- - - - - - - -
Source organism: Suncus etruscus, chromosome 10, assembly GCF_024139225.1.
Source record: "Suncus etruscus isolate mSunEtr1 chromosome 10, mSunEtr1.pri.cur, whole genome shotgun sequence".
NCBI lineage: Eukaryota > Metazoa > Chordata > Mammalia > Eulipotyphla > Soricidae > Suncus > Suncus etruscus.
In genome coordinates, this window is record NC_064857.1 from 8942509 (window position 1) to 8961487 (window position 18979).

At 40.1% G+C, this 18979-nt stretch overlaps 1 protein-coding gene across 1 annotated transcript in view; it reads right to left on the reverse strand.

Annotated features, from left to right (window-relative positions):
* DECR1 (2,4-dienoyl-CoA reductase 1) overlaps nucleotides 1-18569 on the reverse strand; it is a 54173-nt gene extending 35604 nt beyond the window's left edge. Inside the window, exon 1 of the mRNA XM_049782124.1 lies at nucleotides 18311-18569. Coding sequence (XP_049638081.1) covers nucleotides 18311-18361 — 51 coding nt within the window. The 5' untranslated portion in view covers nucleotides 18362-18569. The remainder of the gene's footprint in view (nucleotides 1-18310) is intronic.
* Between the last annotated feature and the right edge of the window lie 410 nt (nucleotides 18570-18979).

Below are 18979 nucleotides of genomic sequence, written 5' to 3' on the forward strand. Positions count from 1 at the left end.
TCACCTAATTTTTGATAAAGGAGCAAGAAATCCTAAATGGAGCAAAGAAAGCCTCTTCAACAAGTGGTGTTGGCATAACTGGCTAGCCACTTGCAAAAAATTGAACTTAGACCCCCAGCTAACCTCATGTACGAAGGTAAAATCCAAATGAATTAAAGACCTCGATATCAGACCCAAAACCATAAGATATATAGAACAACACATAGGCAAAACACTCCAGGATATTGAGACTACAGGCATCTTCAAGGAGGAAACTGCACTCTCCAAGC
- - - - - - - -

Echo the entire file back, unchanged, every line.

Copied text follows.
Source organism: Suncus etruscus, chromosome 10, assembly GCF_024139225.1.
Source record: "Suncus etruscus isolate mSunEtr1 chromosome 10, mSunEtr1.pri.cur, whole genome shotgun sequence".
NCBI lineage: Eukaryota > Metazoa > Chordata > Mammalia > Eulipotyphla > Soricidae > Suncus > Suncus etruscus.
In genome coordinates, this window is record NC_064857.1 from 8942509 (window position 1) to 8961487 (window position 18979).

At 40.1% G+C, this 18979-nt stretch overlaps 1 protein-coding gene across 1 annotated transcript in view; it reads right to left on the reverse strand.

Annotated features, from left to right (window-relative positions):
* DECR1 (2,4-dienoyl-CoA reductase 1) overlaps nucleotides 1-18569 on the reverse strand; it is a 54173-nt gene extending 35604 nt beyond the window's left edge. Inside the window, exon 1 of the mRNA XM_049782124.1 lies at nucleotides 18311-18569. Coding sequence (XP_049638081.1) covers nucleotides 18311-18361 — 51 coding nt within the window. The 5' untranslated portion in view covers nucleotides 18362-18569. The remainder of the gene's footprint in view (nucleotides 1-18310) is intronic.
* Between the last annotated feature and the right edge of the window lie 410 nt (nucleotides 18570-18979).

Below are 18979 nucleotides of genomic sequence, written 5' to 3' on the forward strand. Positions count from 1 at the left end.
TCACCTAATTTTTGATAAAGGAGCAAGAAATCCTAAATGGAGCAAAGAAAGCCTCTTCAACAAGTGGTGTTGGCATAACTGGCTAGCCACTTGCAAAAAATTGAACTTAGACCCCCAGCTAACCTCATGTACGAAGGTAAAATCCAAATGAATTAAAGACCTCGATATCAGACCCAAAACCATAAGATATATAGAACAACACATAGGCAAAACACTCCAGGATATTGAGACTACAGGCATCTTCAAGGAGGAAACTGCACTCTCCAAGC